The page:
Medications can cause syncope by causing a decrease in blood pressure, inducing an arrhythmia, or by suppressing cardiac output. Five percent to 15% of all syncopal events are believed to be related to medications.15 Diuretics, beta blockers, calcium channel blockers, angiotensin-converting enzyme (ACE) inhibitors and angiotensin receptor blockers (ARBs), levodopa, alpha blockers, nitrates, tricyclic antidepressants, antiarrythmics, and medications that prolong the QT interval (antiemetics and antipsychotics) have been implicated in inducing syncope. Narcotics and alcohol are also responsible for syncopal events. A recent meta-analysis of cholinesterase inhibitors used in patients with dementia showed an increase in the risk of syncope without increasing the risk of fractures, falls, or significant injury.16
Psychiatric causes are thought to account for about a quarter of all unexplained syncope cases.17 Major depressive disorder, anxiety, and alcohol dependence were highly correlated with syncopal events. Vasovagal spells can be brought on by stress or fear. Episodes of hyperventilation and hypocapnia resulting in peripheral vasodilation and cerebral hypoperfusion also result in syncope. Heavy alcohol consumption results in orthostasis due to impairment of vasoconstriction.18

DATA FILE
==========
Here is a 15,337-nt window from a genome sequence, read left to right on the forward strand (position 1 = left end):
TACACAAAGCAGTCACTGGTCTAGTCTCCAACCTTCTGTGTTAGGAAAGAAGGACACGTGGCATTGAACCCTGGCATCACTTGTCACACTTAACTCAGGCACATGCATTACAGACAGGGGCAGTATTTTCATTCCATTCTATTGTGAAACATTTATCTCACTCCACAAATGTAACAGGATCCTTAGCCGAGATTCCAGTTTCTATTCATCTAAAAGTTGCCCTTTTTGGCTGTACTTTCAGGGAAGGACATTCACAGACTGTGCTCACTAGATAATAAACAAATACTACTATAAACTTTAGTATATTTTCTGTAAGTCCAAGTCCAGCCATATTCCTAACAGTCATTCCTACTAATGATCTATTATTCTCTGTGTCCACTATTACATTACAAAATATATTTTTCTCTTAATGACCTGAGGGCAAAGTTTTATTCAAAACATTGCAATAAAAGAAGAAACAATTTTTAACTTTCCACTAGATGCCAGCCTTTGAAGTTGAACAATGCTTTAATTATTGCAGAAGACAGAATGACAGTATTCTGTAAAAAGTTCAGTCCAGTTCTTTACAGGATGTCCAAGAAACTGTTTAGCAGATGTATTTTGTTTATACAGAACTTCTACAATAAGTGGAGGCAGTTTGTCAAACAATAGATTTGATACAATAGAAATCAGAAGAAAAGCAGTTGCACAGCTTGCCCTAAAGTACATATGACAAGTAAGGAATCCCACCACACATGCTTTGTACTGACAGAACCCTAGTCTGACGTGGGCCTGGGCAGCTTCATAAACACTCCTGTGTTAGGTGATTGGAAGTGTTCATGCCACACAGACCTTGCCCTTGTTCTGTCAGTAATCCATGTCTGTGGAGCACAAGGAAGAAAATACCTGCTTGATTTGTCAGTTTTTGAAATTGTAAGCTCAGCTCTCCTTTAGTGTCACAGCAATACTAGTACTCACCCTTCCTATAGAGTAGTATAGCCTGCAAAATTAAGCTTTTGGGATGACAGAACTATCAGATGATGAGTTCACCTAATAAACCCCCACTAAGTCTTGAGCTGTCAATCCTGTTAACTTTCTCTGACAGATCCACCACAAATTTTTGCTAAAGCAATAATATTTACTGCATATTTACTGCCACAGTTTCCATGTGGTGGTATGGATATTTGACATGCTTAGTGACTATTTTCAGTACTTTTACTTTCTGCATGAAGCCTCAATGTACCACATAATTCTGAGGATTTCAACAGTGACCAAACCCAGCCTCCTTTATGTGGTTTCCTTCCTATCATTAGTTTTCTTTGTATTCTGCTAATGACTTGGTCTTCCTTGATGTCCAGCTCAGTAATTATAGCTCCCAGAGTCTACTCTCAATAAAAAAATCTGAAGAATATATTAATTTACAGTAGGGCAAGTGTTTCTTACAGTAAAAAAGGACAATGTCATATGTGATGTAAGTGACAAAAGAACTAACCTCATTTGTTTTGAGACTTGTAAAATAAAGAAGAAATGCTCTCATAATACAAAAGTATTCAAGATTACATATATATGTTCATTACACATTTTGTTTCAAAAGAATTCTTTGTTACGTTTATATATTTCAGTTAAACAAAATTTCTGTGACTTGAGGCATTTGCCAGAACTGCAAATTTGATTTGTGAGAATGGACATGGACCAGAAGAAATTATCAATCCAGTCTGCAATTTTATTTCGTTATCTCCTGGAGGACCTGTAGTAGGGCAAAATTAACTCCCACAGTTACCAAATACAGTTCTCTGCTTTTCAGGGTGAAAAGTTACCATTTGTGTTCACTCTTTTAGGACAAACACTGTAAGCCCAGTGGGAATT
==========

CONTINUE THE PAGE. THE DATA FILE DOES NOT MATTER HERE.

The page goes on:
Insufficent energy substrates — a relative or absolute deficiency of oxygen or glucose — can cause loss of consciousness due to impaired brain metabolism. Hypoglycemia occurs in diabetics on oral hypoglycemic agents or insulin, or in patients with glycogen storage disease. Initial symptoms include shakiness, sweating, hunger, and dizziness and can progress to confusion or coma. Administration of glucose aborts the episode. Spontaneous recovery from hypoglycemia is sometimes seen due to the counter-regulatory hormones (epinephrine, glucagon) released in response to hypoglycemia, but the recovery of alertness is slower than typically seen in syncope. Hypoxia results from respiratory or cardiac causes or as a result of ascent to altitude. Blood loss and other causes of anemia induce anoxic syncope with exertion due to lack of oxygen-carrying capacity to the brain and vital organs.
Initial evaluation of a patient with suspected syncope includes a careful history and physical exam following acute stabilization, and, along with electrocardiography, are the highest yield interventions in the diagnosis of syncope.19 Determining that a syncopal event actually occurred and identifying high-risk features of the event are also critical tasks during the ED evaluation. (See Table 3.)